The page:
Restaurants in Spain

With only four tables, calling ahead is necessary for this bright tapas bar. Located near the Metro Sant Antoni stop, this spot specializes in traditional Catalonian tapas.

Hot cocoa goes haute at this sleek shop and café part-owned by Ferran Adrià’s pastry-chef brother, Albert. Dark and dense, the liquid easily qualifies as an alternative energy source. The chocolate-smeared tostada might be overkill, but have it anyway.

The perfect Sunday lunch means a seat at the counter and a plate of La Clara’s canelons de la casa (house cannelloni).

Enter the converted 19th century mill (molino is Spanish for mill) through a tunnel, and order from a menu of Castilian dishes cooked in a wood-burning oven. Wooden beams sit above a butter-toned dining room with exposed stone walls.

Located in the basement of the Hotel Miguel Angel, La Broche opened in 2000 under star chef Sergi Arola (a disciple of Ferran Adrià). Arola has since moved on, but his one-time student Angel Palacios now heads the Michelin-starred restaurant.

A weathered 1940’s zinc bar with beautiful azulejos of orange groves on the walls. And to eat, freshly baked Antequera rolls stuffed with salt-cured pork loin and apples, or mounted with Cantabrian anchovies under squiggles of condensed milk.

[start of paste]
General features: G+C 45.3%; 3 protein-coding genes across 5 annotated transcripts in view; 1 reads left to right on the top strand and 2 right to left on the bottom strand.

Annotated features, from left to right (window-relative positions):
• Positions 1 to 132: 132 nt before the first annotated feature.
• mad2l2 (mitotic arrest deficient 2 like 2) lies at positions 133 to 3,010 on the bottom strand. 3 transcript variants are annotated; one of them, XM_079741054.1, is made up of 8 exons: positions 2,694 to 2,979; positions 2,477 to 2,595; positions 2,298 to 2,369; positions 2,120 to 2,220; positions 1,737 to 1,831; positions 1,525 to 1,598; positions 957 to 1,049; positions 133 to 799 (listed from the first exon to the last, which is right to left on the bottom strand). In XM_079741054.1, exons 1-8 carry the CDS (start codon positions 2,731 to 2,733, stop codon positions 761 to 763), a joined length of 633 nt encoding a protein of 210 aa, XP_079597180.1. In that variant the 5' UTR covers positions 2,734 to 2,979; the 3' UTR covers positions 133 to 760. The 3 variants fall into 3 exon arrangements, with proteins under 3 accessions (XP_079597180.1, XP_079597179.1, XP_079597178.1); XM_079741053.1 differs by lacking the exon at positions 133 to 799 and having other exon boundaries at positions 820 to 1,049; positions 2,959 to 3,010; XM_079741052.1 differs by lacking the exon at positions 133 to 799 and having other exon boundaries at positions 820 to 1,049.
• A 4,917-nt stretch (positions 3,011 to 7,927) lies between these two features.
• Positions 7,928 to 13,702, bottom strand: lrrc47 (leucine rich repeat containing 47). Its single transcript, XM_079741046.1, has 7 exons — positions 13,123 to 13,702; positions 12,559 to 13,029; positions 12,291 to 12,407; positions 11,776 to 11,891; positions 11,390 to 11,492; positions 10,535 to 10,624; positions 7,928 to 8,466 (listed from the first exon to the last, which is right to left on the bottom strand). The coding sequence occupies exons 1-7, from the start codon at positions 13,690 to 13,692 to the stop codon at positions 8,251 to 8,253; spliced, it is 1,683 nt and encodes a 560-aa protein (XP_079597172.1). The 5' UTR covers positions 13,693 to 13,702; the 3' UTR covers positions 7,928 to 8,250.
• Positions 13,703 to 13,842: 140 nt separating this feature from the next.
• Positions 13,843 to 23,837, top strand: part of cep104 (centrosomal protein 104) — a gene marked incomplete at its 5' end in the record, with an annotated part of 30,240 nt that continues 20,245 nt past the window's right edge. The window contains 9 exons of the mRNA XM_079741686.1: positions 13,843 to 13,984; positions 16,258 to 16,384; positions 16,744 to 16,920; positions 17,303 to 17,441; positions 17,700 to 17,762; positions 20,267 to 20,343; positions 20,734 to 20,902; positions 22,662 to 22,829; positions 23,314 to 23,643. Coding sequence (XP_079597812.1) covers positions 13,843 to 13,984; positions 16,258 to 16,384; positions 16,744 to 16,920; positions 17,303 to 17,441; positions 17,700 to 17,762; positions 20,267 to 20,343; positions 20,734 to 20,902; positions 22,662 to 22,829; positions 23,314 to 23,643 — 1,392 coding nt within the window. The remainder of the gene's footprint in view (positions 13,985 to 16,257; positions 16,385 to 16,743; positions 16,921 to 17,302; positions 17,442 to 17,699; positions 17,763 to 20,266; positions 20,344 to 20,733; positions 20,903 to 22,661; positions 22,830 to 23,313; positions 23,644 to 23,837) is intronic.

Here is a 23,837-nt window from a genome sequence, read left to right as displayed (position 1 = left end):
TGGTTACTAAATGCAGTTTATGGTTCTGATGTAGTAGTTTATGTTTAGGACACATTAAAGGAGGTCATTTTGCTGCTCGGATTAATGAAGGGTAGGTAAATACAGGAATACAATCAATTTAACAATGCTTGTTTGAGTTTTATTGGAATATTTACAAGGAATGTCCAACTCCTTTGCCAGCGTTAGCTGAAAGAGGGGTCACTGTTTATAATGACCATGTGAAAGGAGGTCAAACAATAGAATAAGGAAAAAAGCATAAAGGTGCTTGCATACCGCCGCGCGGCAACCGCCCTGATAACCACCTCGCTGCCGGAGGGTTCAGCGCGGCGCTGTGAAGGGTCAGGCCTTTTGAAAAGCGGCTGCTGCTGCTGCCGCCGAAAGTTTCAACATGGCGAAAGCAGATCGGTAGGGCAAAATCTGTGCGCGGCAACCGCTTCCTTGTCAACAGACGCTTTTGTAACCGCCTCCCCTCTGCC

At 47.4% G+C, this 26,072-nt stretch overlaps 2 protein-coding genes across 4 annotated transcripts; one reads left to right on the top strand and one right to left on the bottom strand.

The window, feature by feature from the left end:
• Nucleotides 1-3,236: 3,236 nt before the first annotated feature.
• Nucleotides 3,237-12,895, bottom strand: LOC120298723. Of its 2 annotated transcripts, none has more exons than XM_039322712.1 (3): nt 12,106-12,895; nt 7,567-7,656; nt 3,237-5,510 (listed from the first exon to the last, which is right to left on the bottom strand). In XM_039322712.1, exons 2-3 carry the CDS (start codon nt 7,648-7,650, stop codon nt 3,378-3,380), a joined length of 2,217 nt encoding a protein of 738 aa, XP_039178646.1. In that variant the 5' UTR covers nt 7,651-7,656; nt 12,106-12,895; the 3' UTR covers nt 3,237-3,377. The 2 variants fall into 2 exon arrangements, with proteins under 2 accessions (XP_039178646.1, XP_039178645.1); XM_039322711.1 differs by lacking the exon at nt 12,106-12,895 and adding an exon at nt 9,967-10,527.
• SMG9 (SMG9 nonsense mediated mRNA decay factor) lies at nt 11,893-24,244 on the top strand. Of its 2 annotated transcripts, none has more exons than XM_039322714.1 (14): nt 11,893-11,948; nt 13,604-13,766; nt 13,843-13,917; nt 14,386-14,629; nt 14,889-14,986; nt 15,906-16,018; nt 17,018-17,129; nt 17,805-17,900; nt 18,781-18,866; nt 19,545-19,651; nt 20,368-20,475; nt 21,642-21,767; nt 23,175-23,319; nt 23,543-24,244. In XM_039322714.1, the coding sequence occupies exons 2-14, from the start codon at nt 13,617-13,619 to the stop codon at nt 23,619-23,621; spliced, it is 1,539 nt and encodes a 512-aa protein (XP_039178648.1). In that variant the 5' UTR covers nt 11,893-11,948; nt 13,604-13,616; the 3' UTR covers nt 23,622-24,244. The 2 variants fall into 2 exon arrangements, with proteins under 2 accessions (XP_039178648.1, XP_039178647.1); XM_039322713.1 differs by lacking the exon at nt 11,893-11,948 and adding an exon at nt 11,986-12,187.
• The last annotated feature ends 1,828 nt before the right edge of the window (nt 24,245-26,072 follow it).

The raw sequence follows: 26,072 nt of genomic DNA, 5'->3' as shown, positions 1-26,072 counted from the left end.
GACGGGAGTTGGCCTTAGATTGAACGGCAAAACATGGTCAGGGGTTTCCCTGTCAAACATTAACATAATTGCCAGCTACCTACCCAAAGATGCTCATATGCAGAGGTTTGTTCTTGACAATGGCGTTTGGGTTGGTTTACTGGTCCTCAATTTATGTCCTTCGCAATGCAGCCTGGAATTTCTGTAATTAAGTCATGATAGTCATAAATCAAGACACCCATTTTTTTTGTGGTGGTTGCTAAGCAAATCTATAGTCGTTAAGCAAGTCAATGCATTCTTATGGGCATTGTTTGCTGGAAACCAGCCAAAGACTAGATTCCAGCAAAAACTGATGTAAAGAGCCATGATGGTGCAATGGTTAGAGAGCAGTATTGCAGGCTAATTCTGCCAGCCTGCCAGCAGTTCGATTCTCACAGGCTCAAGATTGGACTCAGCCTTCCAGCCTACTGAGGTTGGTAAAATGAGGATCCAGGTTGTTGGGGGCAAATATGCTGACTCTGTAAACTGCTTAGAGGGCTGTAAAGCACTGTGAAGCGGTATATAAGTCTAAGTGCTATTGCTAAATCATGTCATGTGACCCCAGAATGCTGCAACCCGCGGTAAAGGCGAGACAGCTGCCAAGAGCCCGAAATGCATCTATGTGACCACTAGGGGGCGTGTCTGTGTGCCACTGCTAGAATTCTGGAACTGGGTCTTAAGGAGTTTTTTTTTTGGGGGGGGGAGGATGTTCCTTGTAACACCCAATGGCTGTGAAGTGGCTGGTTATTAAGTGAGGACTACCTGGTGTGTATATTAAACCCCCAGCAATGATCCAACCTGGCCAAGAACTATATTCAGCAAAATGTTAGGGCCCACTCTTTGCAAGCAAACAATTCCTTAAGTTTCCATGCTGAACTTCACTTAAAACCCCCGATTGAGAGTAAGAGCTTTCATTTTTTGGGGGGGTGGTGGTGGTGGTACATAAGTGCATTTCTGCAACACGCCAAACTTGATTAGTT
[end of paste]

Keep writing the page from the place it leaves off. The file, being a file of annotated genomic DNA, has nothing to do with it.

Known for its namesake drink - arguably the best in Europe -
L'Eixample's Dry Martini has all the trappings of a classic film-noir
set: emerald-green leather banquettes, white-jacketed waiters, and
plenty of intrigue.

This no-frills taberna in the Chamberí district is the unofficial clubhouse for the capital’s food and art crowds, and chef, journalist, and TV personality Alberto Fernández Bombín is your ultimate hipster host.

Pastry pioneer Jordi Butrón keeps his cool gray, 30-seat, minimalist atelier packed with fans of his all-dessert three- and five-course tasting menus. Expect inspired sweet-savory flavor combos: pear “crackling” and fennel shoots; or chocolate, smoked-tea, and yogurt ice cream.

An old-fashioned sweet shop established in 1842, Casa Mira is renowned for its homemade turrón, a traditional Christmas nougat made with almonds, sugar, honey, and egg whites. The shop sells the holiday candy year-round and even supplies the Spanish royal family.

Owned by former TV chef Darío Barrio, this trendy Salamanca restaurant is set in a 19th-century coalbunker renovated by Barrio’s architect brothers. Inside the unmarked building, a staircase leads down to a cellar of whitewashed brick walls, tall archways, and cool-tone lighting.

The taberna offers a warm salad of partridge and bitter greens scattered with pomegranate seeds.